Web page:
Indian Community in Jerusalem

Indian Community in Jerusalem


In the early 13th century a few decades after Saladin had driven the Crusaders out of the city, a notable Indian religious figure made his way to Jerusalem. He came from a village in Punjab (now Pakistan) and his birth name was Khwaja Farīduddīn Mas’ūd Ganjshakar but he was better known as Baba Farid. Baba Farid was a devoted follower of Sufism (an Islamic discipline), more specifically the Chisti order which was based on principles of openness, compassion and truthfulness. He was on a journey to Islamic countries for 18 years when he came by Jerusalem and was offered a property by the local Islamic community inside the gates of the Old City. He spent 40 days isolated in prayer, fasting and spending a lot of his time at Al Aqusa mosque. Once he left, the site was known as Az-Zawiya al-Faridiya, a charitable property meant for the purpose of prayers. Returning to India he eventually became the head of the Chisti order and Indian Muslims who cherished him very much made the pilgrimage to Jerusalem and followed in his footsteps, praying in the same places he had. With the influx of Indian Muslims arriving in Az-Zawiya al-Faridiya, a shrine and lodge was made dedicated to his Baba Farid’s dervishes—thus the Indian Hospice in Jerusalem was founded.


The year the Ottoman Empire collapsed; in 1922 was when the Indian Hospice was about to flourish. Sufi groups all over the Islamic world joined Indians in Jerusalem and funds started coming in, building new schools and mosques. In 1923 the Islamic Higher Supreme Council sent a delegation to join the Khilafat movement in India and meet with wealthy Muslim men and women to tell them of the lodge, hoping to receive donations for restoration. They also wanted to recruit someone to come to Jerusalem, take charge of the lodge and revive the idea of Jerusalem as a holy land for Indian Muslims. Nazir Hasan Ansari arrived to Jerusalem in 1924 and was the Sheikh for 27 years, not only restoring people’s faith but also enabled great improvements to the lodge. From the 1920’s to the 1930’s, Sheikh Nazir travelled regularly to India, meeting with Princes and other notable wealthy Muslims, telling them about the Indian Hospice persuading them to pay for repairs. Sheikh Nazir married a Palestinian woman, and in 1928 she gave birth to their son, Munir.


People came from India to Jerusalem in ships bringing with them food and spices, keeping their traditions close. Sadly in the late 1940’s, the war and tensions in the city of Jerusalem and resulted in a scarce amount of pilgrims arriving. Before 1948 when the Arab-Israeli war broke out, the lodge had been a leave camp for the Indian Fourth Infantry division (the first Indian division to go overseas in WWII), and after 1948 the lodge was rundown by shelling and swarmed with Palestinian refugees. In 1967 during the Six-Day War the Indian hospice was once again almost pulverized by rockets. Wounded and despaired Jordanian soldiers asked for refuge at the hospice, then at night ran away leaving behind their uniforms and weapons. The second day of the war the Israelis came into the Old City and bombarded the hospice. After several casualties and having witnessed the lodge turn into ruins, the morale of the community was low. Sufism had been seen by some as an anachronism. That said the community did not let their faith astray and refused to abandon their home and years of hard work. Baba Farid had had a big impact on Sufis; they believed in a tradition that ‘spoke more of God’s gentleness than of his severity’. The first pilgrims that came to Jerusalem brought instruments and melodies from the Punjab, which was Baba Farid’s native village. They sung verses of Baba Farid’s poetry that had been written in Punjabi, which was unheard of at the time as literature was written in Arabic or Sanskrit. This laid a foundation for Punjabi literature, which has evolved successfully ever since.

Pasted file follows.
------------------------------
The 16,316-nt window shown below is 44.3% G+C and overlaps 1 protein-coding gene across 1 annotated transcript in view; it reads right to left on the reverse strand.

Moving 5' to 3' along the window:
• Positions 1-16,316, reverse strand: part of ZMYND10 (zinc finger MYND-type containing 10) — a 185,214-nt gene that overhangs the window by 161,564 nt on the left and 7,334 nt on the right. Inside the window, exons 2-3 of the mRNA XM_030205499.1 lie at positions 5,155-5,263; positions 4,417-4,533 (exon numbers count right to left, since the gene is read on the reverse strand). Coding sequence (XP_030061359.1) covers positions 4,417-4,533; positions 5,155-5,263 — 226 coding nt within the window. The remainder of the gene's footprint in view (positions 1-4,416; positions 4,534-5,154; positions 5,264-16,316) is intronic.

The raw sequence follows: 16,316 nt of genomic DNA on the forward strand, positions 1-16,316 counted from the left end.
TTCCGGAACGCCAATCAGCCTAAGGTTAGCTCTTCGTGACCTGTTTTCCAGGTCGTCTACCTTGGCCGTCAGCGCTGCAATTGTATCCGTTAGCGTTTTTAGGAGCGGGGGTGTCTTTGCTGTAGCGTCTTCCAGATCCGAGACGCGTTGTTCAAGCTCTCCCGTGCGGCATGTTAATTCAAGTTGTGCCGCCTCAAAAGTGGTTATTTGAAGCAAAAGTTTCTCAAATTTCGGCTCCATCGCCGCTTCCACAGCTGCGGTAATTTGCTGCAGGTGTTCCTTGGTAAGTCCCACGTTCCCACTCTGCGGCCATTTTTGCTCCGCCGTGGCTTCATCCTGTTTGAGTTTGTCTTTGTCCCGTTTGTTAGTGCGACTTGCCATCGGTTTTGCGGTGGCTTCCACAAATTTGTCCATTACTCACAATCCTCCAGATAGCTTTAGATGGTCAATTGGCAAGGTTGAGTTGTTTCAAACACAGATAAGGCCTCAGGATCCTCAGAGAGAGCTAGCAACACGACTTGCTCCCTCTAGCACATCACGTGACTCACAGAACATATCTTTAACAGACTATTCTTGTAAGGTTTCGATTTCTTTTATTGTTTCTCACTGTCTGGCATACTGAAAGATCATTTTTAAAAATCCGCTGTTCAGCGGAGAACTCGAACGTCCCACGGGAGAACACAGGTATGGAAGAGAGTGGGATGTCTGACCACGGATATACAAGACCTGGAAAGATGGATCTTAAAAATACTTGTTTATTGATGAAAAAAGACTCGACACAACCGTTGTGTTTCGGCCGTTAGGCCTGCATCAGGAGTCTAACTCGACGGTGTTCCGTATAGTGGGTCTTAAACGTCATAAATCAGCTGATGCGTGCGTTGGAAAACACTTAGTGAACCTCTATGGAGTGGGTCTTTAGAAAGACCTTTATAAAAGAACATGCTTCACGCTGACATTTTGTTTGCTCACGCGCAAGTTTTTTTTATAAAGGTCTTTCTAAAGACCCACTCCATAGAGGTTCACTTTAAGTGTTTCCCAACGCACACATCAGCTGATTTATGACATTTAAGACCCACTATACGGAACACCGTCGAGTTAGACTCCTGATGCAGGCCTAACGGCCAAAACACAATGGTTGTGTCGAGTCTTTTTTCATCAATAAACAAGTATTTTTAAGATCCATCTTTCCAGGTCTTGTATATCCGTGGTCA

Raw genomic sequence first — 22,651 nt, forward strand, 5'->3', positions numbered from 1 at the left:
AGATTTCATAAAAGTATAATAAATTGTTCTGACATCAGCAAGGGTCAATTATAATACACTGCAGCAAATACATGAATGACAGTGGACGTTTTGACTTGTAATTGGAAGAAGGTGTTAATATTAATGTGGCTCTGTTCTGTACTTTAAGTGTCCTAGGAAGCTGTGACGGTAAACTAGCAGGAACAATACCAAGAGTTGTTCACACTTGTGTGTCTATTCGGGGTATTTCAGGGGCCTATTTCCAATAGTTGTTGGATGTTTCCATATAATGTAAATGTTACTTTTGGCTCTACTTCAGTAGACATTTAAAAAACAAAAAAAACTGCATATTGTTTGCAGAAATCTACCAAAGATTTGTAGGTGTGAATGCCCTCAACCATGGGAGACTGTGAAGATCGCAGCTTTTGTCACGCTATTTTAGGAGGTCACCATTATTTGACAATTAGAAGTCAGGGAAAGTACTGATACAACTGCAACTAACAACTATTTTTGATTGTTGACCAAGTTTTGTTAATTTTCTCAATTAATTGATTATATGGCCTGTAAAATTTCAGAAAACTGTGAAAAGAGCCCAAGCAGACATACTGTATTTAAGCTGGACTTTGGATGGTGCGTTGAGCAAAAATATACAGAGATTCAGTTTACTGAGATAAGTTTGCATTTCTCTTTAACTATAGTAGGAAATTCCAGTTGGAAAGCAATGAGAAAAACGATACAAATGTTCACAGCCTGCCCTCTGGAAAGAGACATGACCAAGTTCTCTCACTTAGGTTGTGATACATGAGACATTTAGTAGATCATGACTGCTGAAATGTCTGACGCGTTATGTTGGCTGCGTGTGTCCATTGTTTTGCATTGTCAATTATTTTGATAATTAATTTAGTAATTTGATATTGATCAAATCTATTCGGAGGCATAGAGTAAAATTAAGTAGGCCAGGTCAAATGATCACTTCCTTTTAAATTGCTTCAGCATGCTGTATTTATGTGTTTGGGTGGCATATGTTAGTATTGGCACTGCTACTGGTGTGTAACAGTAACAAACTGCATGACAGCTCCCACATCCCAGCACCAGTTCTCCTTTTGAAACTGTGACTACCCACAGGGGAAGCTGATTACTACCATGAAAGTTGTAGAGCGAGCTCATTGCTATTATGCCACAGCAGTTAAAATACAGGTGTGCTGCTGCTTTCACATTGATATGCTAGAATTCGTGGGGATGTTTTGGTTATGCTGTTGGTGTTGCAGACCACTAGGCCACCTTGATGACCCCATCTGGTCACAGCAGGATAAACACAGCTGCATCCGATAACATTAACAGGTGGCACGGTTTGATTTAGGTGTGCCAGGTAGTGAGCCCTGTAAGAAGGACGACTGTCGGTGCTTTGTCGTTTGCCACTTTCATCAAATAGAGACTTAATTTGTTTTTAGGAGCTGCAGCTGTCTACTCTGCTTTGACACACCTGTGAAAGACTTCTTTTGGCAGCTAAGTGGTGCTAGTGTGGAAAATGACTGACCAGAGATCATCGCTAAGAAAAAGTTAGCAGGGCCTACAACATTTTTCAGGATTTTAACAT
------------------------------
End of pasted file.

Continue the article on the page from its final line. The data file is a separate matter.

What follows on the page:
Today, the head of the Indian Hospice is Sheikh Muhammed Munir Ansari, the son of Sheikh Nazir. He was given an award in 2011, the Pravasi Bharatiya Samman by the Indian President for exceptional service to the country. To this day, the Indian Hospice is in very good condition; has a library, mosque and guest rooms for Indians who still occasionally visit.